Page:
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I'm trying to find duplicate rows based on mixed columns. This is an example of what I have:

CREATE TABLE Test
(
   id INT PRIMARY KEY,
   test1 varchar(124),
   test2 varchar(124)
)

INSERT INTO TEST ( id, test1, test2 ) VALUES ( 1, 'A', 'B' )
INSERT INTO TEST ( id, test1, test2 ) VALUES ( 2, 'B', 'C' )

Now if I run this query:

SELECT [LEFT].[ID] 
FROM [TEST] AS [LEFT] 
   INNER JOIN [TEST] AS [RIGHT] 
   ON [LEFT].[ID] != [RIGHT].[ID] 
WHERE [LEFT].[TEST1] = [RIGHT].[TEST2]

I would expect to get back both id's. (1 and 2), however I only ever get back the one row.

My thoughts would be that it should compare each row, but I guess this is not correct? To fix this I had changed my query to be:

SELECT [LEFT].[ID] 
FROM [TEST] AS [LEFT] 
   INNER JOIN [TEST] AS [RIGHT] 
   ON [LEFT].[ID] != [RIGHT].[ID] 
WHERE [LEFT].[TEST1] = [RIGHT].[TEST2] 
OR [LEFT].[TEST2] = [RIGHT].[TEST1]

Which gives me both rows, but the performance degrades extremely quickly based on the number of rows.

The final solution I came up for for performance and results was to use a union:

SELECT [LEFT].[ID] 
FROM [TEST] AS [LEFT] 
   INNER JOIN [TEST] AS [RIGHT] 
   ON [LEFT].[ID] != [RIGHT].[ID] 
WHERE [LEFT].[TEST1] = [RIGHT].[TEST2] 
UNION
SELECT [LEFT].[ID] 
FROM [TEST] AS [LEFT] 
   INNER JOIN [TEST] AS [RIGHT] 
   ON [LEFT].[ID] != [RIGHT].[ID] 
WHERE [LEFT].[TEST2] = [RIGHT].[TEST1]

But overall, I'm obviously missing an understanding of why this is not working which means that I'm probably doing something wrong. Could someone point me in the proper direction?

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Try the first query with this data: INSERT INTO TEST ( id, test1, test2 ) VALUES ( 1, 'C', 'B' ) INSERT INTO TEST ( id, test1, test2 ) VALUES ( 2, 'B', 'C' ) That should give you both rows. –  Chris Cudmore Dec 11 '09 at 19:46

4 Answers 4

up vote 7 down vote accepted

Dear God - never JOIN on an inequality. "Never say never," I know, but... never do that. In fact, it looks to me like you've inverted the JOIN and WHERE conditions.

SELECT t1.id
FROM Test t1
INNER JOIN Test t2
ON ((t1.test1 = t2.test2) OR (t1.test2 = t2.test1))
WHERE t1.id <> t2.id

should work fine, no?

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Hello, From some tests this still seems slower than using the union :( What is the reason for never joining on inequality? Wouldn't the where statement be the same? (Although potentially your join returns less rows than the other, potentially speeding up the query. Is this the reason?) –  Zenox Dec 11 '09 at 19:55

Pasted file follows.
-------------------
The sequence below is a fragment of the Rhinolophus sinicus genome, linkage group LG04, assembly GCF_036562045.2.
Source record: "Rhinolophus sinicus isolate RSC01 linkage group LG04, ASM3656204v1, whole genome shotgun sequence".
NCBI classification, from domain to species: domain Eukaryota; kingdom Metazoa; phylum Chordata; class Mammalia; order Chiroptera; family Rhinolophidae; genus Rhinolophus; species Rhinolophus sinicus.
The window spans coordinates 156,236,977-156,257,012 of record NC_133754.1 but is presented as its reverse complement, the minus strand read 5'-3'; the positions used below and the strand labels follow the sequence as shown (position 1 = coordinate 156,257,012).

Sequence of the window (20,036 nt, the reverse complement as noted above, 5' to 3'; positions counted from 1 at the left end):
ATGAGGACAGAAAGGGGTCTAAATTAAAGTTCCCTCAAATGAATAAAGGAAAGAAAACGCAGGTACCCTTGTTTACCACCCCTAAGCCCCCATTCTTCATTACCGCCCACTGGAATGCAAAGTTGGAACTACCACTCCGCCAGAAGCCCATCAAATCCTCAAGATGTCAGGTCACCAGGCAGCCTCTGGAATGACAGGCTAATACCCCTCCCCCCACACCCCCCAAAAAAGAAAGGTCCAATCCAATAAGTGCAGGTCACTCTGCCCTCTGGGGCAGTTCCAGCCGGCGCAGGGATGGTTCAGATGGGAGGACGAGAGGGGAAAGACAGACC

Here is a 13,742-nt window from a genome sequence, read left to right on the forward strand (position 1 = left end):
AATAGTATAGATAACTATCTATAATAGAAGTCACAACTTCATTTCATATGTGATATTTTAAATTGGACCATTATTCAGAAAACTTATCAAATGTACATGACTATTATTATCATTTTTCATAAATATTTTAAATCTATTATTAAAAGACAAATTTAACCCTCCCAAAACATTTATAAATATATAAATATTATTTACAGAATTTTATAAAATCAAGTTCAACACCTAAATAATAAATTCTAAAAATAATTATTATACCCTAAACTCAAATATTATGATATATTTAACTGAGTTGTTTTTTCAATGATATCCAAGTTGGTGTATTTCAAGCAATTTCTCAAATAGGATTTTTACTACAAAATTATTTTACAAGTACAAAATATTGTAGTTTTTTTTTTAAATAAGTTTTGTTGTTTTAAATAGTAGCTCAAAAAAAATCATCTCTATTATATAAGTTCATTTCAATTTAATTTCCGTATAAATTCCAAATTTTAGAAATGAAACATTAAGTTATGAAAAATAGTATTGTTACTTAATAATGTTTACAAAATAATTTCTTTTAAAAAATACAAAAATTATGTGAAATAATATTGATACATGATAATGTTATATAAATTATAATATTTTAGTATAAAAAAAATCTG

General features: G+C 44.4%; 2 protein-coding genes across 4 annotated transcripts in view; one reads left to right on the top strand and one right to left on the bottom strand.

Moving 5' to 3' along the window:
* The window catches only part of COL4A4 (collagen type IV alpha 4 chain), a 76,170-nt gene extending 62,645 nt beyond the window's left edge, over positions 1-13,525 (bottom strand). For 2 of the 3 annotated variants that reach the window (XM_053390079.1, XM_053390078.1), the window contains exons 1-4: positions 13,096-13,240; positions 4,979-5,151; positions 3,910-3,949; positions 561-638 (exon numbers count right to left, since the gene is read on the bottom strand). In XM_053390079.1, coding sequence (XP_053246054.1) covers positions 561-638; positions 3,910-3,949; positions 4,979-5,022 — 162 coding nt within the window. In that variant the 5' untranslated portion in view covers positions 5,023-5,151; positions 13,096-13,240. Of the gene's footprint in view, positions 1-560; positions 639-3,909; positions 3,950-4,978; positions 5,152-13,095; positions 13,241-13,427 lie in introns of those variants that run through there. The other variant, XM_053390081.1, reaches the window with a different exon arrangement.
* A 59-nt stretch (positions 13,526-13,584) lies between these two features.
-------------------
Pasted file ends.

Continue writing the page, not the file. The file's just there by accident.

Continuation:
In my test, the UNION version takes over 3 times as long. How are you testing exactly? The reason not to JOIN on an inequality is that the optimizer has to read every single row satisfying that condition (i.e. almost all of them) and filter afterward; this version can make use of an index on column test1 or test2 or both. Unless the optimizer is somehow rewriting your query, you should see a massive performance improvement if you use this version with the proper indexes. –  Aaronaught Dec 11 '09 at 20:15
2  
Actually, now that I think about it, since your schema appears to have no useful indexes, the query I posted will perform the same as the inequality-join query; no matter what you do, you'll end up with two full clustered-index scans, which is horrible. You need covering indexes on (test1, test2) and (test2, test1) to get any better performance. –  Aaronaught Dec 11 '09 at 20:20

You only get back both id's if you select them:

SELECT [LEFT].[ID], [RIGHT].[ID] 
FROM [TEST] AS [LEFT] 
   INNER JOIN [TEST] AS [RIGHT] 
   ON [LEFT].[ID] != [RIGHT].[ID] 
WHERE [LEFT].[TEST1] = [RIGHT].[TEST2]

The reason that only get one ROW is that only one row (namely row #2) has a TEST1 that is equal to another row's TEST2.

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+1 because you explained why the original syntax wasn't working. And because your answer works. "This answer is useful" –  Ian Boyd Dec 11 '09 at 20:01

I looks like you're working very quickly toward a Cartiesian Join. Normally if you're looking to return duplicates, you need to run something like:

SELECT [LEFT].*
FROM [TEST]  AS [LEFT]
INNER JOIN [TEST] AS [RIGHT]
    ON [LEFT].[test1] = [RIGHT].[test1]
        AND [LEFT].[test2] = [RIGHT].[test2]
        AND [LEFT].[id] <> [RIGHT].[id]

If you need to mix the columns, then mix the needed conditions, but do something like:

SELECT [LEFT].*
FROM [TEST] AS [LEFT]
INNER JOIN [TEST] AS [RIGHT]
    ON (
        [LEFT].[test1] = [RIGHT].[test2]
            OR [LEFT].[test2] = [RIGHT].[test1]
       )
        AND [LEFT].[id] <> [RIGHT].[id]

Using that, you compare the right to the left and the left to the right in each join, eliminating the need for the WHERE altogether.

However, this style of query grows exponentially in execution time for each row inserted into the table, since you're comparing each row to every row.

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This can be done with out inner joins if I am not mistaken. This my first time answering mysql kind of question but I am just answering to get more points here on StackOverflow. The comma is very important so that mysql does not complain.

SELECT [LEFT].[ID] FROM [TEST] AS [LEFT], [TEST] AS [RIGHT] 
WHERE [LEFT].[ID] != [RIGHT].[ID] 
AND [LEFT].[TEST1] = [RIGHT].[TEST2];
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